Many coastal areas in the Gulf experience a rapid industrial and urban growth. This development is sustained by an increasing number of seawater desalination plants in the region which satisfy the growing demand for fresh water. The combined seawater desalination capacity in the Gulf countries exceeds 11 million cubic metres per day and accounts for 45% of the total world capacity. The predominating process is multi-stage flash distillation (MSF), whereas only a minor amount of the drinking water is produced by reverse osmosis (RO) plants and other processes (together < 15%). Due to their waste water discharges to the sea, desalination plants - and especially MSF plants - must be considered a main source of pollution in the Gulf. It is estimated that the combined discharge of all MSF plants in the Gulf amounts to a waste water flow of about 1,000 m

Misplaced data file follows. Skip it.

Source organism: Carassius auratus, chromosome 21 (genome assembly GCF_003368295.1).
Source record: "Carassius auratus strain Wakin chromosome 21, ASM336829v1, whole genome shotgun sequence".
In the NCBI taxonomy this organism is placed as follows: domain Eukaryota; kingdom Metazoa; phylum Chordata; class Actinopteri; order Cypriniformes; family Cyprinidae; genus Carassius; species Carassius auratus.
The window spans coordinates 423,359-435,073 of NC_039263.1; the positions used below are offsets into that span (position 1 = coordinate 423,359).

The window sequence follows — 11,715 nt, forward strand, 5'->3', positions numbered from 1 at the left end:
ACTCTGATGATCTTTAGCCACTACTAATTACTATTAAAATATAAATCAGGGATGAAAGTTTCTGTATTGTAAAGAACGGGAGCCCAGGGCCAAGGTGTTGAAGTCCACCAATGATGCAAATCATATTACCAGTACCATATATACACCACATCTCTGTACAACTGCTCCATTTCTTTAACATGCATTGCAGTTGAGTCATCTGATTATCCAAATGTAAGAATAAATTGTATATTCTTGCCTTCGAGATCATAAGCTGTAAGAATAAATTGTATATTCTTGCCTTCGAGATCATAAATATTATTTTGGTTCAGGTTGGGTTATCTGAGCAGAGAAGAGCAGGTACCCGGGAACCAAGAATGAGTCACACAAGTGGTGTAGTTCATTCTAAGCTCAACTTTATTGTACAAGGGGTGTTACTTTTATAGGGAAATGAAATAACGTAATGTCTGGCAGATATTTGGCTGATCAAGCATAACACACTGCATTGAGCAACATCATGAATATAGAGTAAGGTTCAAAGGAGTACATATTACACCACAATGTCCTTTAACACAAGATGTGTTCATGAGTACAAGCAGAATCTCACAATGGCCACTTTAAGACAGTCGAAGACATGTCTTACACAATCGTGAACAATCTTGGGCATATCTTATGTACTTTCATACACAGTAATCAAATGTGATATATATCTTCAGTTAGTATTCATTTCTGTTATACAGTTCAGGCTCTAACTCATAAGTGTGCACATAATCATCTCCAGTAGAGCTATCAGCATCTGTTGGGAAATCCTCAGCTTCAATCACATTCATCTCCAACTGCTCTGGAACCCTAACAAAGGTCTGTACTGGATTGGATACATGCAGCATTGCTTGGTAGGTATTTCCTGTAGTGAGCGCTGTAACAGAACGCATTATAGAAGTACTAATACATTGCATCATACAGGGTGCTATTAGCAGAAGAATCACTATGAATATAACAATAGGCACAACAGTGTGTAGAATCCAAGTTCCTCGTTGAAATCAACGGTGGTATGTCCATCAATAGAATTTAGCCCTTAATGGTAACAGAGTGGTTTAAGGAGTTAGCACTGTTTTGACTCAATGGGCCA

per second - which is the equivalent of a major river. This waste water is characterised by increased salinity and elevated temperature. It additionally contains substantial amounts of chemical pollutants, such as chlorine (which is used for biofouling control in the plants), antiscalants (which are used for scale inhibition) and heavy metals (which are present due to corrosion). This paper gives an overview on the waste water characteristics of the two main desalination processes (MSF, RO), presents estimates of total chemical discharges to the Gulf for two selected pollutants (chlorine, copper) and discusses the potential impacts of seawater desalination activity on the Gulf’s marine environment.